Gentle Chair Yoga at Spring Meadows Assisted Living in Libertyville
[This article was written and recently submitted for the July 2016 issue of the Spring Meadows newsletter.]
What do you think of when you hear the word “yoga”?
Does the word bring to mind images of thin, fit, young men and women standing on their heads or wrapping their legs around their necks? Do you think of something “new age” or religious in some way?
Yoga is many different things to different people, depending on a person’s background and experience. Despite the explosive popularity of yoga in the U.S. today, for those unfamiliar with the practice, misconceptions are still common. At its simplest, yoga is a way to stretch the body, calm the mind, and to find improved health – both physically and mentally.
What are some of the benefits of yoga?
“Yoga provides physical and mental strength, balance and flexibility. It improves coordination. It improves mood. It has been used for thousands of years to treat common (and uncommon) medical conditions.”
from Healing Yoga (L. Fishman)
“The benefits of yoga include improving balance, decreasing stress, increasing flexibility, strengthening bones, stabilizing blood pressure, reducing pain and injuries, developing and toning muscles, and helping us age more gracefully. ”
from Anywhere, Anytime, Any Body Yoga (E. Slonina)
In October of 2015, yoga came to Spring Meadows. The Wednesday 10:00 a.m. exercise class became a gentle chair yoga class to benefit Spring Meadows residents.
In our chair yoga class, traditional yoga postures and techniques are modified so that they can be done while sitting comfortably in a chair. We sometimes practice with props, as well, to help keep things interesting – such as light weights, yoga straps, yellow stretchy bands, and blue inflatable balls.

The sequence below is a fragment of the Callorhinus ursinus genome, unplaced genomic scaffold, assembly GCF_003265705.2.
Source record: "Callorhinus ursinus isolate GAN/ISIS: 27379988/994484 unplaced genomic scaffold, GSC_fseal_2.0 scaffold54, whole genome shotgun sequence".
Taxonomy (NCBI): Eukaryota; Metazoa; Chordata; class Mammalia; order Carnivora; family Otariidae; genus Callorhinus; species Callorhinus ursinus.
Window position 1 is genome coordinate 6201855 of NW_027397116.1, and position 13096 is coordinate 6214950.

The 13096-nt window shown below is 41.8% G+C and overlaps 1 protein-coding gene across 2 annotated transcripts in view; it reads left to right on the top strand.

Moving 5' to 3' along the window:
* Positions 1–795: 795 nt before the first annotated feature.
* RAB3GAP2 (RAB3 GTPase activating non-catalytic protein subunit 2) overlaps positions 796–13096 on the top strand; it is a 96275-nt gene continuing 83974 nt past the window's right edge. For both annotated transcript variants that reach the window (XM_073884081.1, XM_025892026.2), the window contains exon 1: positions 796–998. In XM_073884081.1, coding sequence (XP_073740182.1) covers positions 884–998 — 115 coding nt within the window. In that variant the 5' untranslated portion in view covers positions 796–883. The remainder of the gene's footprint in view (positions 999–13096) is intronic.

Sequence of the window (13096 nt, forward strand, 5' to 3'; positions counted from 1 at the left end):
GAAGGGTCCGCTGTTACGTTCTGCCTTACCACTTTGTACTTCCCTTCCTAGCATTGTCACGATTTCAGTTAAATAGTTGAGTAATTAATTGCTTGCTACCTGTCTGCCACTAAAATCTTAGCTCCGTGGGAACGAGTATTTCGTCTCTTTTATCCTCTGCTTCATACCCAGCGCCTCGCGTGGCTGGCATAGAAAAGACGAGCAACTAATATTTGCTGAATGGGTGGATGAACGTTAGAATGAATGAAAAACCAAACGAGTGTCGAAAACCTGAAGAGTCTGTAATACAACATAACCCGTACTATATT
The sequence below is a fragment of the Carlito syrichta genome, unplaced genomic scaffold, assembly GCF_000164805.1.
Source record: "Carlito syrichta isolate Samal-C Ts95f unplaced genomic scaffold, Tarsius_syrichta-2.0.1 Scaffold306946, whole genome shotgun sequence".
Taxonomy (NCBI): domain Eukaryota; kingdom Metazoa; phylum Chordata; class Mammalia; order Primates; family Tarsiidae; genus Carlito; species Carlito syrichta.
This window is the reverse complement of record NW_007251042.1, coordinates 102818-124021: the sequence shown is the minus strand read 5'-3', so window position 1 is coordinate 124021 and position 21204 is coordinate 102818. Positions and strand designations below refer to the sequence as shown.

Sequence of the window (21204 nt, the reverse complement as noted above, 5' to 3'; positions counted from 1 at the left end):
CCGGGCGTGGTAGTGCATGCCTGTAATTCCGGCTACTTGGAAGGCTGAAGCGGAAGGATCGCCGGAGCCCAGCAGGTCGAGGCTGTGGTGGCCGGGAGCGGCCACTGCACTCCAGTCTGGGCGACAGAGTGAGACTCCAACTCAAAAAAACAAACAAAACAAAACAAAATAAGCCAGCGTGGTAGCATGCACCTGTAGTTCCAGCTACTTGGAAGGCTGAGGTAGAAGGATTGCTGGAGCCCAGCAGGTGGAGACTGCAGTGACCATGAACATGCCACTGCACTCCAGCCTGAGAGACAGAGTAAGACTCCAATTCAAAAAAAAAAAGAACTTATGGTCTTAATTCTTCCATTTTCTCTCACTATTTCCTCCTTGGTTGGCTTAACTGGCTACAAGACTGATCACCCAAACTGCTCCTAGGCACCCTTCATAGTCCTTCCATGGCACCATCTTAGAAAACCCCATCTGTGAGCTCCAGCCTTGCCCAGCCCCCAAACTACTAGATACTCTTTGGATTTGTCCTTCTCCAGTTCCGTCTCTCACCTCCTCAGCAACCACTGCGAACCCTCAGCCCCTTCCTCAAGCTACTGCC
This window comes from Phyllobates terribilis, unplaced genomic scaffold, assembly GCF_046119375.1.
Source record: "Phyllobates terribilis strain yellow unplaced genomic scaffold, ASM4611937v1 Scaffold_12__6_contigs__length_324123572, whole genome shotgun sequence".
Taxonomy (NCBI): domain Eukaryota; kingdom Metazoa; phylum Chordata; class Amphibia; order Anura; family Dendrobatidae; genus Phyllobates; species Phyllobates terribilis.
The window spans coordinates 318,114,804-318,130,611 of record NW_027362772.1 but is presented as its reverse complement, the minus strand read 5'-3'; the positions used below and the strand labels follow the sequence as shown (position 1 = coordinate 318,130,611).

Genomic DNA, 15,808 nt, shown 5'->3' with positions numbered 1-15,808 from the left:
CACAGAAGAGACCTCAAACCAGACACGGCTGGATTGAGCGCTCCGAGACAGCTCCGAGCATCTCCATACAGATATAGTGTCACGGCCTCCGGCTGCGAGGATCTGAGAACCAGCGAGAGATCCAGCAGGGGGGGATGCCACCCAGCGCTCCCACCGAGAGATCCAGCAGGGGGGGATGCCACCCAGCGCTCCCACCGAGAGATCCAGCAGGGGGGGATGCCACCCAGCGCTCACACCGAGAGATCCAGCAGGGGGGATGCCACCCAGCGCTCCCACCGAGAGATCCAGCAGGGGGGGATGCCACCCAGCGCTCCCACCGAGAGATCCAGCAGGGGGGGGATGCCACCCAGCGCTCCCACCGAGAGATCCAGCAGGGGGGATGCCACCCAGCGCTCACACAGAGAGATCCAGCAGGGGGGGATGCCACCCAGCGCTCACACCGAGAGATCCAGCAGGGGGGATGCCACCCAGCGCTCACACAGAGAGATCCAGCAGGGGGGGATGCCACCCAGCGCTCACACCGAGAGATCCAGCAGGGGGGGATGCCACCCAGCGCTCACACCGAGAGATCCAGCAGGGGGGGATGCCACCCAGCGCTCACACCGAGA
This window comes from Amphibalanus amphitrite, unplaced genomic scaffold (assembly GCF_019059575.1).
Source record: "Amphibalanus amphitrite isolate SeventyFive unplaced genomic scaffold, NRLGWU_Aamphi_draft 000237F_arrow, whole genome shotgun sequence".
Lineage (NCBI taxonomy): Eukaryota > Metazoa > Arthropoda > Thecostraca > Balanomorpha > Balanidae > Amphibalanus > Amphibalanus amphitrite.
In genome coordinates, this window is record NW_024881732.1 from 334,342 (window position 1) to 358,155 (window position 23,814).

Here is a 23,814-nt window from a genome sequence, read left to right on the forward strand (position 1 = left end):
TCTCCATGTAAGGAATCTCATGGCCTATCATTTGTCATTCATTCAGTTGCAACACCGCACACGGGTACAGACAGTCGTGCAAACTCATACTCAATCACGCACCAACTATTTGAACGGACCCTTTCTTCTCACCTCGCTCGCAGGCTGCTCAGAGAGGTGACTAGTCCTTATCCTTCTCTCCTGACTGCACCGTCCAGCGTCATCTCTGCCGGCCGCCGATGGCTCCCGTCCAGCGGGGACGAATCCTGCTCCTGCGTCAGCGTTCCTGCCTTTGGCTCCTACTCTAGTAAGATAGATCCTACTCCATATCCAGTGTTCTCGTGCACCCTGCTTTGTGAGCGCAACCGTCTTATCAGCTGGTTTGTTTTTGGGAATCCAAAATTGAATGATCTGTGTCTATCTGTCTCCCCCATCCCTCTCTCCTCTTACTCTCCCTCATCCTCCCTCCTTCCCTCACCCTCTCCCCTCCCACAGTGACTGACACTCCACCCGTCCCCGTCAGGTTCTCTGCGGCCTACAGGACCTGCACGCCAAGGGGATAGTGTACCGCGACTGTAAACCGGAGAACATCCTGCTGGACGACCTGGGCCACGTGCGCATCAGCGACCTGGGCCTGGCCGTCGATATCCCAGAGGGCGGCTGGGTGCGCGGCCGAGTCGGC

If you’re wondering whether you are physically able enough to practice yoga, rest assured – you are, and you can! It’s often said that “if you can breathe you can do yoga.” The poses that are introduced in class are gentle and relaxing – and you are reminded to listen to your own body and only take the poses as far as it feels good for you. “There is no pain in yoga.”
There are some residents that come to yoga class nearly every Wednesday – others attend now and then. All seem to enjoy it.
Here is what some of the Spring Meadow yoga regulars have to say about the class:
“I was familiar with the definition [of yoga], but I didn’t know much about it. I found that there are a lot of similarities between the two [exercise class and yoga class]. There’s exercise in yoga and yoga in exercise.” (Vance)
“It keeps me in shape, and it’s very peaceful.” (Victoria)
“At my age, 98, I find that it’s very invigorating and very important for my body.” (Margaret)
“It’s very relaxing, and you feel so much better when you leave.” (Audrey)
“It makes me relax, which is hard for me to do.” (Doris)
“Your blood flows, and when you close your eyes it seems like you’re floating in air.” (Al)
“It always leaves me with a peaceful feeling.” (Andy)
“Everyone should come to yoga class. Everyone can benefit.” (Natalie)
Typically at the end of a yoga class, the yoga instructor will bring hands to heart center and offer the Sanskrit salutation “Namaste.” Namaste literally translates to English as, “I bow to you.” It is a beautiful and respectful way to end a yoga class and to thank those who have participated.
I thank you for taking the time to read this article, and to learn a bit about yoga. I hope that you’ll consider joining us for Gentle Chair Yoga on Wednesday’s, 10:00-10:30 a.m.